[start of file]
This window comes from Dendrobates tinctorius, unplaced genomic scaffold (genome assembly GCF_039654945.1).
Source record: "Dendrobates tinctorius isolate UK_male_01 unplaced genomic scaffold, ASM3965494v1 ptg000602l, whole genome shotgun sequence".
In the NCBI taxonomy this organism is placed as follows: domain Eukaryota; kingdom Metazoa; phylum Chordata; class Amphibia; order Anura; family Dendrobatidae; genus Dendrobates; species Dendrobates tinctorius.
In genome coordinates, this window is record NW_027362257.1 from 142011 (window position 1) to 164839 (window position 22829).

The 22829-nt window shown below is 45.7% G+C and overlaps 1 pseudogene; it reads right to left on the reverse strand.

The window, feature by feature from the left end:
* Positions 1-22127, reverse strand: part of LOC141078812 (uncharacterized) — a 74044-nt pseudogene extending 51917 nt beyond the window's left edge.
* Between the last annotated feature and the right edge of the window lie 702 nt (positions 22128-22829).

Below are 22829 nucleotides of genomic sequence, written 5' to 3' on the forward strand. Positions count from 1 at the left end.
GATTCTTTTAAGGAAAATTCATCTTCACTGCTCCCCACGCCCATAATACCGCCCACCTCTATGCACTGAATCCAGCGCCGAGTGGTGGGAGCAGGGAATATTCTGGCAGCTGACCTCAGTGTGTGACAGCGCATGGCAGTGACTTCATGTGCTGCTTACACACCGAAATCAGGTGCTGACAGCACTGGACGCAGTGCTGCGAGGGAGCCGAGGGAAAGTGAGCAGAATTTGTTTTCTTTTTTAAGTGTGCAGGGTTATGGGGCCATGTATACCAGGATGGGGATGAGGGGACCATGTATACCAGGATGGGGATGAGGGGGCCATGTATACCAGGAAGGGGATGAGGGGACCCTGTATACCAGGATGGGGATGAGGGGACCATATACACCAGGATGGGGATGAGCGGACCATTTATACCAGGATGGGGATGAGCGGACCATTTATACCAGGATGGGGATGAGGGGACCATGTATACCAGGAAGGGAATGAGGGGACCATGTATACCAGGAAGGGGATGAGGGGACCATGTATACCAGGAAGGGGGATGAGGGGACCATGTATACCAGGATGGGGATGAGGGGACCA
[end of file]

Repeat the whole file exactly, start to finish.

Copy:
This window comes from Dendrobates tinctorius, unplaced genomic scaffold (genome assembly GCF_039654945.1).
Source record: "Dendrobates tinctorius isolate UK_male_01 unplaced genomic scaffold, ASM3965494v1 ptg000602l, whole genome shotgun sequence".
In the NCBI taxonomy this organism is placed as follows: domain Eukaryota; kingdom Metazoa; phylum Chordata; class Amphibia; order Anura; family Dendrobatidae; genus Dendrobates; species Dendrobates tinctorius.
In genome coordinates, this window is record NW_027362257.1 from 142011 (window position 1) to 164839 (window position 22829).

The 22829-nt window shown below is 45.7% G+C and overlaps 1 pseudogene; it reads right to left on the reverse strand.

The window, feature by feature from the left end:
* Positions 1-22127, reverse strand: part of LOC141078812 (uncharacterized) — a 74044-nt pseudogene extending 51917 nt beyond the window's left edge.
* Between the last annotated feature and the right edge of the window lie 702 nt (positions 22128-22829).

Below are 22829 nucleotides of genomic sequence, written 5' to 3' on the forward strand. Positions count from 1 at the left end.
GATTCTTTTAAGGAAAATTCATCTTCACTGCTCCCCACGCCCATAATACCGCCCACCTCTATGCACTGAATCCAGCGCCGAGTGGTGGGAGCAGGGAATATTCTGGCAGCTGACCTCAGTGTGTGACAGCGCATGGCAGTGACTTCATGTGCTGCTTACACACCGAAATCAGGTGCTGACAGCACTGGACGCAGTGCTGCGAGGGAGCCGAGGGAAAGTGAGCAGAATTTGTTTTCTTTTTTAAGTGTGCAGGGTTATGGGGCCATGTATACCAGGATGGGGATGAGGGGACCATGTATACCAGGATGGGGATGAGGGGGCCATGTATACCAGGAAGGGGATGAGGGGACCCTGTATACCAGGATGGGGATGAGGGGACCATATACACCAGGATGGGGATGAGCGGACCATTTATACCAGGATGGGGATGAGCGGACCATTTATACCAGGATGGGGATGAGGGGACCATGTATACCAGGAAGGGAATGAGGGGACCATGTATACCAGGAAGGGGATGAGGGGACCATGTATACCAGGAAGGGGGATGAGGGGACCATGTATACCAGGATGGGGATGAGGGGACCA